Henry Silva is one of the ultimate screen tough guys.  While he never achieved the international fame of an Eastwood or a Bronson, he worked steadily in films and television from the mid-’50s through the end of the ’90s in both America and Europe.  Italy was the place where he became a leading man via a string of tough cop and mob movies in the ’70s, knocking out a string of films where he was able to apply his cold-blooded charisma to suitably hard-hitting material.

Cry Of A Prostitute is a memorable example of his Italian work.  It’s the American release title for Quelli Che Contano, a 1974 mob flick from Andrea Bianchi, a director better known for sleazeball favorites like Burial Ground and Strip Nude For Your Killer.  True to form, Bianchi’s film attacks the genre with its own twisted personality while offering Silva a memorable opportunity to strut his stuff.

Silva plays Tony Aniante, an enforcer hired to deal to end a war between rival mob families in rural Sicily squabbling over drugs and causing embarrassment for the mafia hierarchy.  The plot riffs on A Fistful Of Dollars as Tony takes advantage of weaknesses within the families and takes dangerous risks to get them at each others throats.  Plentiful tough talk, punch-ups and shootouts follow.  Tony also gets involved in a weird sadomasochistic affair with the ex-prostitute moll (Barbara Bouchet) of one boss.  Before the end, we also discover he has his own unique personal reasons for getting involved.

Cry Of A Prostitute starts off a little rough-hewn, with some bumpy camerawork and hastily staged action that hint at a quick, cheap production style. However, what it lacks in budget and steadiness it quickly makes up for with attitude and a twisted sense of personality.

The film throws its cards on the table in the first sequence, which features a pair of drug mules getting in a car accident that leads to a decapitation and the reveal that the child in the car was actually a corpse whose chest cavity was being used to carry heroin!  The rest of the film is littered with similar odd touches, particularly in scenes dealing with the Bouchet/Silva tryst: when she propositions him with a threat, he slams her into a cut-open pig carcass to do the deed (!) and later on her capo hubby is revealed to be turned on by her affair, asking for details as pillow talk to their own coupling(!!).

The film’s confidence in its own eccentricities increases with each reel.  Piero Regnoli’s script plays up its inherent Spaghetti Western concept, using rural locales to evoke the Sicilian version of a sagebrush look and even giving Tony a gradually revealed flashback a la Once Upon A Time In The West to reveal his true motivations.  Bianchi gives the film an intense, sweaty vibe – everybody sweats onscreen in this film – and adds some fun little flourishes, like the use of fisheye lenses for Tony’s flashbacks and some brief bits of Peckinpah-esque slow-motion in one big mob vs. mob shootout.  The tight budget and frayed edges become virtues as the film moves along, giving it a grindhouse sheen that fits the story’s mean, two-fisted approach.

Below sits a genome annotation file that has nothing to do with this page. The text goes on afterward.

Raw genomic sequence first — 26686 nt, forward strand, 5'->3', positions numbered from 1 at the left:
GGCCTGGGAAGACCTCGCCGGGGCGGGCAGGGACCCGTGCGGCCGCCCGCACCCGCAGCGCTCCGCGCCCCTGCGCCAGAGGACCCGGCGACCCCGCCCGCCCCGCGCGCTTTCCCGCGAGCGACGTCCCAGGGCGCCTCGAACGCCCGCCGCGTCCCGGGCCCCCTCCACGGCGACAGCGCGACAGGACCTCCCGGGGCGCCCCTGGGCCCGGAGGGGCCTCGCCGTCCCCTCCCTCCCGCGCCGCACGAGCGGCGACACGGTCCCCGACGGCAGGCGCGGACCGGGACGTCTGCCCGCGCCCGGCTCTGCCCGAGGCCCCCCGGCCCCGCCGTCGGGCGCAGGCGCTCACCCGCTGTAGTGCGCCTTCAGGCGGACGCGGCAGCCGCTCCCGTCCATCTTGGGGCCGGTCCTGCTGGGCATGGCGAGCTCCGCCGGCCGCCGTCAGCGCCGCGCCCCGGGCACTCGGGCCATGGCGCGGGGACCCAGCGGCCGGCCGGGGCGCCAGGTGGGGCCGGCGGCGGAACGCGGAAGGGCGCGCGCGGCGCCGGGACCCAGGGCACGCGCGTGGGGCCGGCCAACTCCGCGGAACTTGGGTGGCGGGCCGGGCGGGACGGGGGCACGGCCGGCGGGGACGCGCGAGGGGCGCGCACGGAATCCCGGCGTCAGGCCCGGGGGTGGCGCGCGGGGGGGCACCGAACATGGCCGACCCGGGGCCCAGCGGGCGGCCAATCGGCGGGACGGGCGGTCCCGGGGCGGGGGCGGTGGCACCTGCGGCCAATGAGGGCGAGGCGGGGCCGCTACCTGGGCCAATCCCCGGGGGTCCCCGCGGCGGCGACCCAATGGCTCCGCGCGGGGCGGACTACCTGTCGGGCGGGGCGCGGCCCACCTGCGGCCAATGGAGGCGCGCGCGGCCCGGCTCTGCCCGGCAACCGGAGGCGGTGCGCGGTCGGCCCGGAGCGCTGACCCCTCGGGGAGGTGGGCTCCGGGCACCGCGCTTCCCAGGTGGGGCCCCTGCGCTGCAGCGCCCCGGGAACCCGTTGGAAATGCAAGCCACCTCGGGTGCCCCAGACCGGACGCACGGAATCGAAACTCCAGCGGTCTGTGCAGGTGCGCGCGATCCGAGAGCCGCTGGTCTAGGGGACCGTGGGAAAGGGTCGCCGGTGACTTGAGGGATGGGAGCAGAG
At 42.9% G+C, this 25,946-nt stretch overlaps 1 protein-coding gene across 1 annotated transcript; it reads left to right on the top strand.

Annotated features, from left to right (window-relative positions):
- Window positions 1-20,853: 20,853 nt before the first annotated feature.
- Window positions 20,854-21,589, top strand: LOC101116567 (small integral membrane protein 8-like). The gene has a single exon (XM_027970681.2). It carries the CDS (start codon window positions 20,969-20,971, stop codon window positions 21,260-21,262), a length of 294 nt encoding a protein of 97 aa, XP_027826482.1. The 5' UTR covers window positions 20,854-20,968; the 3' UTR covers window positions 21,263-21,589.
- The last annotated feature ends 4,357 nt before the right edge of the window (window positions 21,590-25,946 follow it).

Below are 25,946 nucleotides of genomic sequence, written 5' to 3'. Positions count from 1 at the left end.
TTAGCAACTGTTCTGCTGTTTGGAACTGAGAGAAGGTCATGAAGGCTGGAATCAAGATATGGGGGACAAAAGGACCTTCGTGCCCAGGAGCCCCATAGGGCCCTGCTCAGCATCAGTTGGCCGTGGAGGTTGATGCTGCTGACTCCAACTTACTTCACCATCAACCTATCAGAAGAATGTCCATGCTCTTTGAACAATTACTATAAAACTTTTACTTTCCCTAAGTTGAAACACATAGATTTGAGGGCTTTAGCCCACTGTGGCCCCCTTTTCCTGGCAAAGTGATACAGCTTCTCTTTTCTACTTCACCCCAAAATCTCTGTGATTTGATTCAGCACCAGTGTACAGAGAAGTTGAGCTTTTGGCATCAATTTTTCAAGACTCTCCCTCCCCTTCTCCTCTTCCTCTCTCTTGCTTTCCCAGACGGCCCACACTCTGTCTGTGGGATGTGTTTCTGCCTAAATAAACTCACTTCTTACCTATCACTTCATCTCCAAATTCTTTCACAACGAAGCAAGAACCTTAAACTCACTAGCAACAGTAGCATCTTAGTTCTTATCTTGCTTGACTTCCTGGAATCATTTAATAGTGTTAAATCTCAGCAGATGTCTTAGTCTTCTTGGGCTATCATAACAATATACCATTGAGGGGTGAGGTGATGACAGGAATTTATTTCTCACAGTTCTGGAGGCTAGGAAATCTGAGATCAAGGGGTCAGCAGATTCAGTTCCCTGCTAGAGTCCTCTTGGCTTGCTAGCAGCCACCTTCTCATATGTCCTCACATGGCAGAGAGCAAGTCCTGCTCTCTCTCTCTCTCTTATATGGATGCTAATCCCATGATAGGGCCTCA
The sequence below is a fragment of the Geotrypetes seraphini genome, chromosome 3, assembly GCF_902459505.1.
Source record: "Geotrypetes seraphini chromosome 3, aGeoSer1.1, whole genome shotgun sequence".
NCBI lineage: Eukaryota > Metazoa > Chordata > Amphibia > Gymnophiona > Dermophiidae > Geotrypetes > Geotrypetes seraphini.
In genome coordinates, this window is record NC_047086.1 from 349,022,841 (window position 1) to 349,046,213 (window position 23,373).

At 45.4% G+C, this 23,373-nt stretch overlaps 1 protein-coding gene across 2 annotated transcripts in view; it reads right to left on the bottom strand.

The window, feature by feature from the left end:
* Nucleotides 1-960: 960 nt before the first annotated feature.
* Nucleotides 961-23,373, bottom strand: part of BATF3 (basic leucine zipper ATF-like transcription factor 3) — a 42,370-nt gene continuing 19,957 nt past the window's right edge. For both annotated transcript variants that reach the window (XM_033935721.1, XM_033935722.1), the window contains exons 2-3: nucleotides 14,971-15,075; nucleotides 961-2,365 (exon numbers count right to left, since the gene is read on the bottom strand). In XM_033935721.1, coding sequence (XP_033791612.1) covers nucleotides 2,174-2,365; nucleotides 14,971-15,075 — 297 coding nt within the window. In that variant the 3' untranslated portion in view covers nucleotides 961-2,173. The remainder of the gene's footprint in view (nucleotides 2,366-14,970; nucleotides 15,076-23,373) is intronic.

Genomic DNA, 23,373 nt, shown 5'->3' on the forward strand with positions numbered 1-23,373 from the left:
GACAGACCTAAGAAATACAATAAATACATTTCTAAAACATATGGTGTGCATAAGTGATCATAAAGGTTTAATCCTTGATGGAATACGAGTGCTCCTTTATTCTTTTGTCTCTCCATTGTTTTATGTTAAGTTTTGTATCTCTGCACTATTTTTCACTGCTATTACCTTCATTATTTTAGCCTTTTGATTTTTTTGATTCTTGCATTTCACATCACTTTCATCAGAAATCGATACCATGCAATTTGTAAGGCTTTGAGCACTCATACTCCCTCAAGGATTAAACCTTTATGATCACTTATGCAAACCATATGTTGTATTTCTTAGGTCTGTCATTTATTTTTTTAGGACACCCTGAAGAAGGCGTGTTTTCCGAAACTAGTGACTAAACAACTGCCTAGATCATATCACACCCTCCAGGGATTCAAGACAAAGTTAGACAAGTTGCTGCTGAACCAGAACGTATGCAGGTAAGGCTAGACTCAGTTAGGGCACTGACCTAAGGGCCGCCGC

Best of all, you’ve got a towering performance from Silva to anchor it all.  He shows no qualms in depicting his character’s gift for violence, particularly in his scenes with Bouchet, but he also imparts a sense of the character having his own moral code that allows him to navigate the treacherous, double cross-happy territory he’s in.  He’s also able to shift from low-key to operatic on dime: the best example of this comes when he tells a mob thug hassling him to clean his shoes in a delightfully profane manner before beating the hell out of him and his buddies.

Silva gets nice support from Bouchet, who does fearless work in a role that most modern actresses would turn down, and Fausto Tozzi is fun to watch as her kinky mobster hubby (their pillow talk offers some uniquely un-p.c. highlights).  Fans of European sleaze fare should note that Tozzi’s mob rival is played by erstwhile director Mario Landi, who directed the infamous Giallo A Venizia and Patrick Lives Again near the end of his career.

In short, Cry Of A Prostitute is both suitably tough Italian action fare and a killer vehicle for Silva’s sinister charisma.  If you’re into either of these attributes, it offers cheap thrills of a distinctively warped variety.

Blu-Ray Notes: This was recently released in the U.S. by Code Red.  It presents the longer Italian version of the film, mostly uncut with the exception of a few truncated shots (one line of dialogue vanishes as does a shot of a severed head).  However, this does include an English language dub for all scenes: this is a first because prior DVD bootlegs had to add subtitles for some scenes that were missing the full dub. It looks very good and is well worth the time for genre fans.